The Joy Of Owning a Pre-Loved Perazzi There are many reasons why one would own a pre-loved Perazzi. First, Perazzis are the type of firearms that one would leave as an inheritance to their heirs. At Brubaker Arms Manufacturing, LLC, we work on restorations and re-fitting of family heirlooms routinely. Perazzis, Winchesters, Brownings, Colts – many valuable firearms need a second life with the new generation that owns them. Most of the time, the value of the restoration / refitting projects is similar to the cost of purchasing a brand new gun. American families are very interested in conserving their family history, and family firearms are a big part of their history. Second, Perazzis are valuable collectible items. Many shooters purchase them with the intent to solidify their collections. At the same time, Perazzis are not outdated. So usually Perazzis are not retired up on the wall, but are part of the owner’s collection of firearms that are routinely used for competitions and sporting events. Third, there is the accessibility factor – a Perazzi that has already been imported and had custom engraving or checkering work done by master craftsmen is definitely of interest to anyone who loves nice guns. It might make sense to purchase a second hand firearm, provided there are personal preferences that are met by that particular firearm, and re-fit it and restore it to match the physique of the new owner.
High End Gun Making, Gun Fitting and Firearm Restoration at Brubaker Arms Manufacturing, LLC Our gunmaking shop is visited by high-end firearm owners primarily for our complete restoration services, which include custom fitted stocks and forends, and high end metal refinishing or for custom gunmaking services when the patron wants to build a custom firearm from scratch. Among other serious clay and trap shooters, Perazzi owners take seriously the responsibility of owning a high end gun, and – for good reasons – expect a similar experience when it comes to restoring their valuable firearms as the experience of purchasing them.
Here is what our customers can expect when they choose to work with us. In order to restore a high end Perazzi - or another firearm of similar value (century old Winchester, Colt Python, English Double, etc.), one of our master gunsmiths will have a scheduled appointment with the customer. (If the customer is not local, the firearm will be shipped to our gunmaking shop and once the firearm is here, our staff will set up an online video appointment.) The appointments (online or in person) last between 30 minutes and 2 hours, during which time the customer will go over the history of the firearm and the scope of the project. The master gunsmith takes notes and asks additional questions that might be relevant for the project. One document that we have developed in-house and we find to be a very useful tool is our Gun Fitting Form. This questionnaire takes in consideration all preferences and physiological particularities of the shooter, starting with: the weather the firearm is going to be used in predominantly, scope preference of the firearm shooter, right hand or left hand shooter, body measurements (we take actual numbers and note the physique style - barrel-chested shooter, long-limbed shooter, broad-shouldered shooter), length of pull, length of grip, cheekpiece style, hand grip style, recoil pad style or buttplate style, cap, swivels, front sight, rear sight, forend tip style. This 4 page document is the result of almost a decade of activity in restoring firearms and building custom guns. When everything is discussed and decided, the rough estimate is provided and the rough timeframe is discussed. At Brubaker Arms Manufacturing, LLC, we send out satisfaction survey requests every year in December to our customers, and we try to implement the requests that are mentioned most often. One of our main focuses, as a result of the 2019-2021 surveys, was to shorten the turnaround time from an average of 9-12 months for a complete restoration to 3-4 months. We are still working on achieving this, but we’re happy with the progress – at the moment, we are at roughly 6-9 months turnaround time for complete restorations. Our office staff will assist the customer and the master gunsmith further with filling in the industry required paperwork, the Work Order, the down payment and the Contract.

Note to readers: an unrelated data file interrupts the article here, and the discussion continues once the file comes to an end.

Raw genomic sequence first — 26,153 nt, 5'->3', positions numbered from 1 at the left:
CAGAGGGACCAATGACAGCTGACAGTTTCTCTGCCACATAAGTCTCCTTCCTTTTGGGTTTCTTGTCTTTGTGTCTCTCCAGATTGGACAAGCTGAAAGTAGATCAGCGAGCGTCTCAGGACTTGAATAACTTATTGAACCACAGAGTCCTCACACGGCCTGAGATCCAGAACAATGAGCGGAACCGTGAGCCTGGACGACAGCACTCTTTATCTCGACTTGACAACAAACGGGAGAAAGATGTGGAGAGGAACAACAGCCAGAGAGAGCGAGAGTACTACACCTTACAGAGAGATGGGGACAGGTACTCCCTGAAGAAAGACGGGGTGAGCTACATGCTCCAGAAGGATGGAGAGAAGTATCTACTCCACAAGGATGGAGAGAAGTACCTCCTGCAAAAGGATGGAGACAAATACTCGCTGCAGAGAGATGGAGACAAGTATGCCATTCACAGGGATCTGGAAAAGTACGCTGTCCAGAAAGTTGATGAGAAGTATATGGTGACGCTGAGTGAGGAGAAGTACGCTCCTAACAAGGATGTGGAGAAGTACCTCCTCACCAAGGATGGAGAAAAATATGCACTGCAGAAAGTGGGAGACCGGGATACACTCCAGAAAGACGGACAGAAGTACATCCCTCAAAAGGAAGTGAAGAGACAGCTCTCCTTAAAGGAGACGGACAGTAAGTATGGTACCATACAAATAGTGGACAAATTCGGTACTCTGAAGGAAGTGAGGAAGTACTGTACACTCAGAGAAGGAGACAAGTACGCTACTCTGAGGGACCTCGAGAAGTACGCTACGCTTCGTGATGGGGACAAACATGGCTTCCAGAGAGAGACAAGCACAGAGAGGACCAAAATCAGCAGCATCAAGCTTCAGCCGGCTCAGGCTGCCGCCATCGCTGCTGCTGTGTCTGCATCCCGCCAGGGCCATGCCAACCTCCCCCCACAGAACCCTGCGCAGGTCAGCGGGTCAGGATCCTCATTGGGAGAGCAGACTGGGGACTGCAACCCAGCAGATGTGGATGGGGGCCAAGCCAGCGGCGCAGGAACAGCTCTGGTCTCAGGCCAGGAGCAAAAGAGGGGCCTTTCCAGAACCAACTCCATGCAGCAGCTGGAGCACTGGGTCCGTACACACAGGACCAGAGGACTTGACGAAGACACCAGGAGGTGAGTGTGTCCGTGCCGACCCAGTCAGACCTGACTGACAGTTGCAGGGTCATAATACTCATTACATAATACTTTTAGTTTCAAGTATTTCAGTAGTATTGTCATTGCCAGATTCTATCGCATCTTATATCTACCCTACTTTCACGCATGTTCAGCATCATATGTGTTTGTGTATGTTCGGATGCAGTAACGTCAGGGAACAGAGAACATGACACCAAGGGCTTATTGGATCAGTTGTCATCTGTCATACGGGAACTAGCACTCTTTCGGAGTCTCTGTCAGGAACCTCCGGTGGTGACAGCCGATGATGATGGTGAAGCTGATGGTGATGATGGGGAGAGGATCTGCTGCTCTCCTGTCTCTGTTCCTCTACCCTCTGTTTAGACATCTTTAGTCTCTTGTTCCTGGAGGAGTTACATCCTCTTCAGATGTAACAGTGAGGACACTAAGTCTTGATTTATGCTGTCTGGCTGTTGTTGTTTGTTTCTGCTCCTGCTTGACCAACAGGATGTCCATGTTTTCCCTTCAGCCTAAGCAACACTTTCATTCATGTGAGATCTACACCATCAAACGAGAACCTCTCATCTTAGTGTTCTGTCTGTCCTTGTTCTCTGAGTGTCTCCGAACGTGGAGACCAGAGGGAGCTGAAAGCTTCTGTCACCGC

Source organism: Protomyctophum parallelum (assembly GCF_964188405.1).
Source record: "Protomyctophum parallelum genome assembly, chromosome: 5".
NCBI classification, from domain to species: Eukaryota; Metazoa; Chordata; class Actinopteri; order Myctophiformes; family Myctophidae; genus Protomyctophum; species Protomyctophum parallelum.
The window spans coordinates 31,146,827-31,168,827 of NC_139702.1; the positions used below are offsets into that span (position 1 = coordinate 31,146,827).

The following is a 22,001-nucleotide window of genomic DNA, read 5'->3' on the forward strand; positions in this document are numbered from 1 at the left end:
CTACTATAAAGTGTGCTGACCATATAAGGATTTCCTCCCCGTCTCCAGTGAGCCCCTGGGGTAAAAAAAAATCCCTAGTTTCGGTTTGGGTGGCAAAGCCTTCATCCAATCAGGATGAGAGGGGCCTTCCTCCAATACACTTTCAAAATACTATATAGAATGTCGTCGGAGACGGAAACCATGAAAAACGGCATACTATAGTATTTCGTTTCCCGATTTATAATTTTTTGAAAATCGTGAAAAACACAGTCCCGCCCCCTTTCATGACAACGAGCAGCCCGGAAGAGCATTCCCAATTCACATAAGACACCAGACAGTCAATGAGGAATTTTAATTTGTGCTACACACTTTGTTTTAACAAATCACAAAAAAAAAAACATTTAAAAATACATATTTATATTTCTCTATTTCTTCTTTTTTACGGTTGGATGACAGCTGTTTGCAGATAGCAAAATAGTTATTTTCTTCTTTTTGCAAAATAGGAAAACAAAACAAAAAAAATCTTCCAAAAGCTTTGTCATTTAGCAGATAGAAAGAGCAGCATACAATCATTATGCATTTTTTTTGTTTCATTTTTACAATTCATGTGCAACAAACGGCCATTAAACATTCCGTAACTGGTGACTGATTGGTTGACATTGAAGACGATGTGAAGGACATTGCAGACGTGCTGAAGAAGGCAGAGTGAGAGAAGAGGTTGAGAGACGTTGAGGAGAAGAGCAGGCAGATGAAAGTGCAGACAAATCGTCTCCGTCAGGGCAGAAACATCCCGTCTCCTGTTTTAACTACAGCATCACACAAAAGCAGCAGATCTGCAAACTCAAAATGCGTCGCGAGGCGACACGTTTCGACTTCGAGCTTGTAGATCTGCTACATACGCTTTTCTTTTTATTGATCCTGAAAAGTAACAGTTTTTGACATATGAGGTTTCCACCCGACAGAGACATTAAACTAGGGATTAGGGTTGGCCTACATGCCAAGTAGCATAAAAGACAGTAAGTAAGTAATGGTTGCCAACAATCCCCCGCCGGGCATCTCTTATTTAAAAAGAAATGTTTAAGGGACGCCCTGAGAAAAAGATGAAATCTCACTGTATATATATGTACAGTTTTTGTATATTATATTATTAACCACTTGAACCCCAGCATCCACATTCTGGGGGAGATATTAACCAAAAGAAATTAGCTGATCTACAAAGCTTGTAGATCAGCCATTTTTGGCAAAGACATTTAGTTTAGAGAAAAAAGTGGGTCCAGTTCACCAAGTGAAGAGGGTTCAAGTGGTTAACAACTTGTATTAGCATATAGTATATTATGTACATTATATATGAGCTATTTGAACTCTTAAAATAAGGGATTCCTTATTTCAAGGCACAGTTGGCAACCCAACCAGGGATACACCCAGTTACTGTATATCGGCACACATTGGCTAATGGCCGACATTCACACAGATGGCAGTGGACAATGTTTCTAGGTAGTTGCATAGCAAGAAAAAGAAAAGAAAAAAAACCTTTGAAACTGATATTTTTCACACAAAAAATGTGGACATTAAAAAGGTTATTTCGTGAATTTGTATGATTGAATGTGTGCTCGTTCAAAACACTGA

How It’s Made: Firearm Restoration at Brubaker Arms Manufacturing, LLC
When it comes to the actual work of gun restoration, we first completely disassemble the firearm and evaluate every part. Everything is cleaned up nicely and prepared for polishing and refinishing. The parts that need to be addressed are either replaced or fixed (if safe); if unavailable, we will manufacture the parts for you. Our master gunsmiths can reverse-engineer obsolete parts that are no longer available on the market.